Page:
Of course, there were no big activity facilities on deck. There was a small crazy golf course, but on bigger ships I have multiple pools, go-karts on Norwegian, Flow Riders on Royal Caribbean and water slides on so many ships from Carnival to MSC and Disney. I realised if as a cruiser I wanted choice, liked to be entertained, and have a lot laid on for me then an ultra-luxury line is challenging.
This was a big ‘aha’ moment for me. Paying ultra-luxury line style fares to travel in a suite on “regular” lines means I have the luxury of a large cabin, access to an exclusive restaurant, lounge, pool, and deck like The Haven on Norwegian or The Retreat on Celebrity, but I can also tap into the hustle, bustle and choice of activities and big scale shows and entertainment.
On ultra-luxury I am paying for a smaller, more intimate, and less high energy environment.
I will come back to this when I about when I think choosing ultra-luxury for one of my future cruises over a suite on other lines is a better option.
But first, three aspects that are an upside in their favour.
One of the biggest differences I experienced as an undisputed advantage, is in food.
Food is great on many cruise lines, but certainly on Regent Seven Sea and other ultra-luxury lines while the daily program may be light, the menus are not.
I counted over 50 items on the Main Dining Room breakfast, including caviar some days. The evening menus were vast with a page of standards, a page of daily specials and standalone dessert menu. And high quality and sophisticated dishes.
When they did an on-deck barbecue, it made even the great ones that I’ve done on ships like Azamara look fugal.
There are no up-charges for lobster and caviar that are appearing or non-existent across regular lines either.
The other big plus is excursions. They do small group excursions, and I find this a step change in experience, as even when in a suite like I did on Holland America Koningsdam before this trip, all the excursions were big groups. On Regent, the tours were split so I never had more than 20 people.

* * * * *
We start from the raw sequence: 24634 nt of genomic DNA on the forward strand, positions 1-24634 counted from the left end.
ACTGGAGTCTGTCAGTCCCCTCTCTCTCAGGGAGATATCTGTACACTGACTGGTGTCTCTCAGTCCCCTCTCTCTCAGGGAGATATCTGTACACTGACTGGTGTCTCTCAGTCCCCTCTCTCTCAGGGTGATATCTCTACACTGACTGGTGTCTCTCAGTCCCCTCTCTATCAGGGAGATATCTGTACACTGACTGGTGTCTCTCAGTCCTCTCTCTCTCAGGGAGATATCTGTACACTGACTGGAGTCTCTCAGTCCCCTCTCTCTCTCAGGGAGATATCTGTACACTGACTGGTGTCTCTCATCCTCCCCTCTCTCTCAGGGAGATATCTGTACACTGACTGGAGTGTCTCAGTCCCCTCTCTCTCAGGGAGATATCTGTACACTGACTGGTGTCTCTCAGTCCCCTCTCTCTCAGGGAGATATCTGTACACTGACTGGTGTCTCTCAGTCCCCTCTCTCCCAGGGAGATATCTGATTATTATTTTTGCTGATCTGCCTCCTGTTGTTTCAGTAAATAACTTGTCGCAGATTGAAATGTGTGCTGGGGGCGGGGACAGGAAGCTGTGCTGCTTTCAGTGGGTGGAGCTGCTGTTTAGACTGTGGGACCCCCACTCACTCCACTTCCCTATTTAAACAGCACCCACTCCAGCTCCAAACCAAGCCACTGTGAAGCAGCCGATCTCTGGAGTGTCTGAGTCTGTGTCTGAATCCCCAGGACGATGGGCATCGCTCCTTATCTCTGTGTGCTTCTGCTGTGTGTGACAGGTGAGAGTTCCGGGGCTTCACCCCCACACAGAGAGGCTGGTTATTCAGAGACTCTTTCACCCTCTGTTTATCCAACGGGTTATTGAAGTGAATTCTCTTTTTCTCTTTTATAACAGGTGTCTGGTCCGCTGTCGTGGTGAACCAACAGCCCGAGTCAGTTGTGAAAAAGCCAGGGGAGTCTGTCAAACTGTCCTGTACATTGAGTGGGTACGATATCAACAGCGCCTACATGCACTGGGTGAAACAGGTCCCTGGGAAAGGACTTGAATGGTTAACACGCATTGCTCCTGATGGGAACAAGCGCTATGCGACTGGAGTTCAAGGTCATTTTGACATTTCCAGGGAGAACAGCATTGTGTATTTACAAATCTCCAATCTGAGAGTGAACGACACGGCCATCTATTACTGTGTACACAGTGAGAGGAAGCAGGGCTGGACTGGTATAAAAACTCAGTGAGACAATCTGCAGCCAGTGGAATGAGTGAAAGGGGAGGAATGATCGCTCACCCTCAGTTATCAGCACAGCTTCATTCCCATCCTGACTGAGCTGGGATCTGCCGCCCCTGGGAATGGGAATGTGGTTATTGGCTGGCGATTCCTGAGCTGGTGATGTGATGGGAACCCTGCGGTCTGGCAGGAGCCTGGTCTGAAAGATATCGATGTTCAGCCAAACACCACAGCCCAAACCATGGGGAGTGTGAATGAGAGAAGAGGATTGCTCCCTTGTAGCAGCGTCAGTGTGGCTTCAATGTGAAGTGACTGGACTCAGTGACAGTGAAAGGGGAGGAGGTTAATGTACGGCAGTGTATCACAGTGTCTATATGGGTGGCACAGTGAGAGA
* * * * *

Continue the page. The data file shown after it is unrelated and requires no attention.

Though probably the most significant difference I experienced was service. Right across the ship, in every single department, everywhere I went, the crew got to know me, and greeted me by name.
Everything was quickly personalised, like knowing that I like skimmed milk in my decaf coffee at breakfast, or my Caffeine-free Diet Coke or non-alcoholic wine at functions, and even the carving station lady in the buffet remembering I liked chicken legs not breast.
While I knew, of course, there is more crew per passenger than on other lines, it also felt the training behind it was evident. But also, versus other regular lines it meant crew had time to stop and talk and interact.
For example, Ella my server in the Main Dining Room was very interested in cameras and photography and she was able to and allowed to chat to me about that as she had fewer tables to serve.
The officers were also very engaged, visible, and interacted with guests more than I have seen on regular lines in the last years.
It’s hard to describe but I almost felt the ship was geared around me, that I was the focus of every department. But, of course, that was not true. Speaking to other guests they agreed that they felt the same.
It really stuck home to me that when spending this amount of money, careful choice is needed to ensure the overall experience is the best that money can buy for you.
I know my partner, Mark, would prefer to spend it on a bigger cabin to hang out in, varied venues, a busy daily program with lots going on to entertain him, and big scale theatre shows. So, a suite on a regular line would be how he would want to spend these big bucks.
For me, I like the smaller, more intimate, and exclusive environment where it’s more about the food, service, and interactions.
Though there is one massive factor I think should swing the decision. The destination and reason for the trip.
I must admit that going to the Caribbean on Regent was a little dull at times in the evenings versus regular lines, and nightlife let the trip down as bit, versus what it would have been on say Holland America in a suite.
On the other hand, as I look at Japan, which I have booked for later in the year, comparing Regent Seven Sea versus the bigger ships like Holland America or Princess, they had a more intensive, off the beaten path ports as well as the must see, and lots of included excursions which are all long days. So, the nightlife is much less important, the small and intimate works better which is why I’m going to spend that money going on Regent Seven Sea.
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I feel that Oceana and Viking offer the right mix and I prefer less of a car buying experience. However, I do like Holland America’s itinerary. All things being equal, after 20+ cruises, itineraries drive our choices.